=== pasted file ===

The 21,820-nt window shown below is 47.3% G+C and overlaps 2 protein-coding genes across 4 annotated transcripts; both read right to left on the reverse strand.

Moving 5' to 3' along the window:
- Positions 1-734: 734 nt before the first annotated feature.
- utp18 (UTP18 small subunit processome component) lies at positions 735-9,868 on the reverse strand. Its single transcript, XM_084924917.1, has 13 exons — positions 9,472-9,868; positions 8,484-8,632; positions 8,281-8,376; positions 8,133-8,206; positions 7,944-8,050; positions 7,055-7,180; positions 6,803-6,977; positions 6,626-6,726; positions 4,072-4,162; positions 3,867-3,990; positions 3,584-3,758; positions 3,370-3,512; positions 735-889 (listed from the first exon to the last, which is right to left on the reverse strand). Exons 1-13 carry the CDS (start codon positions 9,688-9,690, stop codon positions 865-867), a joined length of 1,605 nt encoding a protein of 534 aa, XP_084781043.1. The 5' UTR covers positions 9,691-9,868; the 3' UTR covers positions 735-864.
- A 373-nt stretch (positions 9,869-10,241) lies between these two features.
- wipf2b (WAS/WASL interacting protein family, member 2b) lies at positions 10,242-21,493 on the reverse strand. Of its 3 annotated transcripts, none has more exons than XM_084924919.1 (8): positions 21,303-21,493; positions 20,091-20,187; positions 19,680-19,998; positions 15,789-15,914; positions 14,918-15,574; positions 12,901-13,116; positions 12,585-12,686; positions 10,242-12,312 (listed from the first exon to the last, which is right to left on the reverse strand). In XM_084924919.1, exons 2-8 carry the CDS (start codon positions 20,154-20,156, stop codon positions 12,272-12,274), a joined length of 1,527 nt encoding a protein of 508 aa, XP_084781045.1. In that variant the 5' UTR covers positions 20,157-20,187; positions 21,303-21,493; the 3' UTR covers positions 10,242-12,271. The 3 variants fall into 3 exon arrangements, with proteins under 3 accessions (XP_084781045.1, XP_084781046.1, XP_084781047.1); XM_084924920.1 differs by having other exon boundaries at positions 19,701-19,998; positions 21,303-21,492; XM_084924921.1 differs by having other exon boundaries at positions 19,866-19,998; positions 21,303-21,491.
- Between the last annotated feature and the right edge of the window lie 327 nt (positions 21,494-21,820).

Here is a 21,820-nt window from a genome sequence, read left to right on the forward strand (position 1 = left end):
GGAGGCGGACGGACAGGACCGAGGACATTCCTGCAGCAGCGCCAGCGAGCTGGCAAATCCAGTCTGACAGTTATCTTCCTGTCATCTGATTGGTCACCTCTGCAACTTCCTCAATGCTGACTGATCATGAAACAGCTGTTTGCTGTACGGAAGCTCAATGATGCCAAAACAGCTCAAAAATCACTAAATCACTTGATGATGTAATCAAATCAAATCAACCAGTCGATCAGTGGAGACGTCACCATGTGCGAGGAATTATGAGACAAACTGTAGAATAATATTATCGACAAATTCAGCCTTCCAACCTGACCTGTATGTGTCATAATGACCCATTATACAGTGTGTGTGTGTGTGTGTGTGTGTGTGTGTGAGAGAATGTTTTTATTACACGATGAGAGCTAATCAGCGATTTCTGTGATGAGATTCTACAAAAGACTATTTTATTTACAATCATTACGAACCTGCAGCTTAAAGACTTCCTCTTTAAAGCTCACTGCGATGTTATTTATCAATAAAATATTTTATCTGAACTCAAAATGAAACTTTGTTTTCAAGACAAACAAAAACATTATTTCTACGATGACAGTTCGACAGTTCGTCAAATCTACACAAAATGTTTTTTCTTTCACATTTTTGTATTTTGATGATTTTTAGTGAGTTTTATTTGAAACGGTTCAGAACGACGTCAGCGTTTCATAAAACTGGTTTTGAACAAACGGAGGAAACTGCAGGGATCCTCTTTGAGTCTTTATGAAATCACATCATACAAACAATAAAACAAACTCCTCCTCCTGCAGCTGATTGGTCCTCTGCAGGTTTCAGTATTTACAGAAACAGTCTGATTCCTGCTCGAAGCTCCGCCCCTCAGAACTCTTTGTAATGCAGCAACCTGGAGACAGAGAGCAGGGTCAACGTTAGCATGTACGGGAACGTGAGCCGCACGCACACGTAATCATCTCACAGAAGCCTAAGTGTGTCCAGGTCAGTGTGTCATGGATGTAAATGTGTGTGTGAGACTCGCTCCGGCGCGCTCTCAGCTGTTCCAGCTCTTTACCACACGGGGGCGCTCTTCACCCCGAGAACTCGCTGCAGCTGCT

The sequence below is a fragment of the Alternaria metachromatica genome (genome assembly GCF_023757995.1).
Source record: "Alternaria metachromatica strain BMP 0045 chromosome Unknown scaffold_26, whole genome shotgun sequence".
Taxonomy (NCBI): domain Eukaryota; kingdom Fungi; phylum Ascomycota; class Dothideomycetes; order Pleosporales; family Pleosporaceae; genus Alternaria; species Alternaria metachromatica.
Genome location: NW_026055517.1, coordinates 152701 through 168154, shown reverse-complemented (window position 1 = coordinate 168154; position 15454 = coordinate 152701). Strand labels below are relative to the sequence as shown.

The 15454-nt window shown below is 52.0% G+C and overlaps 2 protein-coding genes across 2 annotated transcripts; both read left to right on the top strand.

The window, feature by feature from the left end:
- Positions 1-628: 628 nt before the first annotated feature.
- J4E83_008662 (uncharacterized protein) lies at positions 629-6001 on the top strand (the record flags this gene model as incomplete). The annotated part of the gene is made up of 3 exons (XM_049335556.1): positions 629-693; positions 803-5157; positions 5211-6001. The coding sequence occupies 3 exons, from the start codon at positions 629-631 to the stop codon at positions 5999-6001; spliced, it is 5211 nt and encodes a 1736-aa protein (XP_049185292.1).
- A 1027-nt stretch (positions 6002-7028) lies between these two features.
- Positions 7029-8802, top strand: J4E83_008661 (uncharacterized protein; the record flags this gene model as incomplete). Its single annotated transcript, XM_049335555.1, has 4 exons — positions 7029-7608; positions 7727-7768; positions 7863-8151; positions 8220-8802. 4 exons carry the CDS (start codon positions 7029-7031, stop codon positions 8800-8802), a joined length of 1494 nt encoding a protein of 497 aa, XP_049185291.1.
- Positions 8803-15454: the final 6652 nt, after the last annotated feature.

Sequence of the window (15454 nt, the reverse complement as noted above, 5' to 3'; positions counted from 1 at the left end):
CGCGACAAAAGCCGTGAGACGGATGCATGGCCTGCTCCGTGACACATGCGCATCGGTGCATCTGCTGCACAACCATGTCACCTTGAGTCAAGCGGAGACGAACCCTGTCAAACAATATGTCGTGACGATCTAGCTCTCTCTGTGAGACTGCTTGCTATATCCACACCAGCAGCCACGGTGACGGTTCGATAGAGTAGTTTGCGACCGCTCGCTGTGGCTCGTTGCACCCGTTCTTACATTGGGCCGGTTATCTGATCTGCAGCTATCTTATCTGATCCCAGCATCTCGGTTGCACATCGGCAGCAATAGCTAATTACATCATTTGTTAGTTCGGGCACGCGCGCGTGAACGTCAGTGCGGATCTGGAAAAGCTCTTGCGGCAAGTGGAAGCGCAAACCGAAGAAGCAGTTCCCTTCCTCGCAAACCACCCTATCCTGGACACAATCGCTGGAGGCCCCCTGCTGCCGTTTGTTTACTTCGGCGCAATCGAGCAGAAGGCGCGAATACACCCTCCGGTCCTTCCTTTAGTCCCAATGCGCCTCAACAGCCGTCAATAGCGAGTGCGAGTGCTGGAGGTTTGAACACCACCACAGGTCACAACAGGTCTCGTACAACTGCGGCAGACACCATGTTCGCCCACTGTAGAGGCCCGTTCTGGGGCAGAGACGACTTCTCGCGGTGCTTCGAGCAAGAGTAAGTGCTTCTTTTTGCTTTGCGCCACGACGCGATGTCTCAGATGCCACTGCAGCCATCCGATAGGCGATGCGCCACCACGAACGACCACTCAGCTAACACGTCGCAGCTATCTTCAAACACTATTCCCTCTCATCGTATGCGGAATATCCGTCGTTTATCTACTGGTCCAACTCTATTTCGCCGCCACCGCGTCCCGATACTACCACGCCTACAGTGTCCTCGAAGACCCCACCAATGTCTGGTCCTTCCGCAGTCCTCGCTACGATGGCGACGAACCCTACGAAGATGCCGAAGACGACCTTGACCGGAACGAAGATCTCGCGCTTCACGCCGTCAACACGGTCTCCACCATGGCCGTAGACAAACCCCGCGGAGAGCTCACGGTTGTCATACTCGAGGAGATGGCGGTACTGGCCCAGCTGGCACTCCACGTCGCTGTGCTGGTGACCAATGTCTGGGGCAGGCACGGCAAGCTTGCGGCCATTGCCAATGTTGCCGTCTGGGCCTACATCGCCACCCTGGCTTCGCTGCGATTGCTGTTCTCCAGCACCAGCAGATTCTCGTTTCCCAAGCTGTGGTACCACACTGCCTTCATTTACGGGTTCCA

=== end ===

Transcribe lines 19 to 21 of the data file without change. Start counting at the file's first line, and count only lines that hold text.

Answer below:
- Positions 7029-8802, top strand: J4E83_008661 (uncharacterized protein; the record flags this gene model as incomplete). Its single annotated transcript, XM_049335555.1, has 4 exons — positions 7029-7608; positions 7727-7768; positions 7863-8151; positions 8220-8802. 4 exons carry the CDS (start codon positions 7029-7031, stop codon positions 8800-8802), a joined length of 1494 nt encoding a protein of 497 aa, XP_049185291.1.
- Positions 8803-15454: the final 6652 nt, after the last annotated feature.

Sequence of the window (15454 nt, the reverse complement as noted above, 5' to 3'; positions counted from 1 at the left end):